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Career Advice

How to Become a Civil Engineer

civil engineeringHow to Become a Civil Engineer

‘Civil engineer’ is a term which encompasses many activities across a wide range of work environments. On the most basic level a civil engineer is a professional who is involved in the design, construction and maintenance of the physical and naturally built environment…but as always, it’s much more complicated than it sounds.

DIfferent types of Civil Engineer

There are too many different categories and subcategories of civil engineers to possibly mention all of them at once, just think of the variety of structures which exist in the modern human environment –  we can however narrow them down into a few “main” areas.

Structural – Is concerned with the design and construction of buildings, bridges, towers, flyovers, underpasses, tunnels, walls and many many more man-made structures.

Environmental – As the name suggests is an area of civil engineering which seeks to find innovative/modern methods of environmental protection against negative effects of human activity. These engineers can be found working in projects like wind farms, water purification, waste water treatment and solid waste treatment, air pollution, and in the management of hazardous waste.

Coastal – This is an area of engineering which is becoming ever more prevalent given growing concerns about effects of climate change/rising sea levels in the coastal environment. They work, in effect, to protect beaches and coastal areas against flooding and erosion by the sea, but also in areas like beach building and protection of dune ecosystems.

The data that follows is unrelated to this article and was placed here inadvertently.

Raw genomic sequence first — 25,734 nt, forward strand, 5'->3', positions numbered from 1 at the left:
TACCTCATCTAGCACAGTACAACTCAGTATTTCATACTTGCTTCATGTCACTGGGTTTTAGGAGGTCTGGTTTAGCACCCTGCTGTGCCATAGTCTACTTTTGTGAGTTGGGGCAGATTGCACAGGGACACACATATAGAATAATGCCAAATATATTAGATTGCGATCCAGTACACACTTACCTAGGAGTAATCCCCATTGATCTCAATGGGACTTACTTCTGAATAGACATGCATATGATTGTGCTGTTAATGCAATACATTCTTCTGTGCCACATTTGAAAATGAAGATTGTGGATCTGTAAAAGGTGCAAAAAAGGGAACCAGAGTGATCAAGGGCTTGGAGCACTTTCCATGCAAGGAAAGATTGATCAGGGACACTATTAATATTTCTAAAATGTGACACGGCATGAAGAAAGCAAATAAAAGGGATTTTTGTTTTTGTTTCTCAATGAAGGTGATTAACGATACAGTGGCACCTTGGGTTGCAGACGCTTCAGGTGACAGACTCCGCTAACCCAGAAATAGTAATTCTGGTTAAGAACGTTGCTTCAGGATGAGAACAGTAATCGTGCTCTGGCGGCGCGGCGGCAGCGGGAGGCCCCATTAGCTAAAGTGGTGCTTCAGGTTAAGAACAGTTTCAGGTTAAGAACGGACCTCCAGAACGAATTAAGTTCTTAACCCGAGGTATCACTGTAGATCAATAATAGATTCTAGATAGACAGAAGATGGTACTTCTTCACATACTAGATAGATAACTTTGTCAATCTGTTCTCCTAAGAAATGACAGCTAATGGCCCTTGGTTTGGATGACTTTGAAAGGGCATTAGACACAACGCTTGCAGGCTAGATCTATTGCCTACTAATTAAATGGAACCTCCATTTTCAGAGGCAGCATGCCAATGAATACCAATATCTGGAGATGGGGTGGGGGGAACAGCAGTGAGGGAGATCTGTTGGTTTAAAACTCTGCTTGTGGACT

Urban – This type of civil engineer will usually work within towns and cities designing, building and maintaining roads, pedestrian areas, pavements, water networks, sewers, street lighting, public parks, bicycle paths and much more.

Work Activities

As you can imagine, with such a wide range of possible projects the work activities of different civil engineers can vary significantly. However there are some roles and responsibilities which are fairly standard within the profession.

  • Liaising with clients and colleagues in order to ascertain planning requirements

  • Planning, undertaking and analysing the results of technical and feasibility studies of a project

  • Carrying out risk assessments

  • Overseeing tendering procedures

  • Creating detailed designs through the use of a range of computer packages

  • Assessing what the potential environmental impacts of a project will be

  • Carrying out very complicated mathematical calculations

  • Finding workable solutions to design problems which may arise

  • Scheduling material and equipment purchases and delivery

  • Ensuring the accurate and timely completion of a project

Skills and Attributes

From this list of work activities you will no doubt have already guessed that there are a number of skills and attributes which are pretty much essential for a successful career as a civil engineer. Some of these include;

  • Highly developed abilities in, and flair for mathematics

  • Advanced technical skills which include a significant working knowledge of physics principles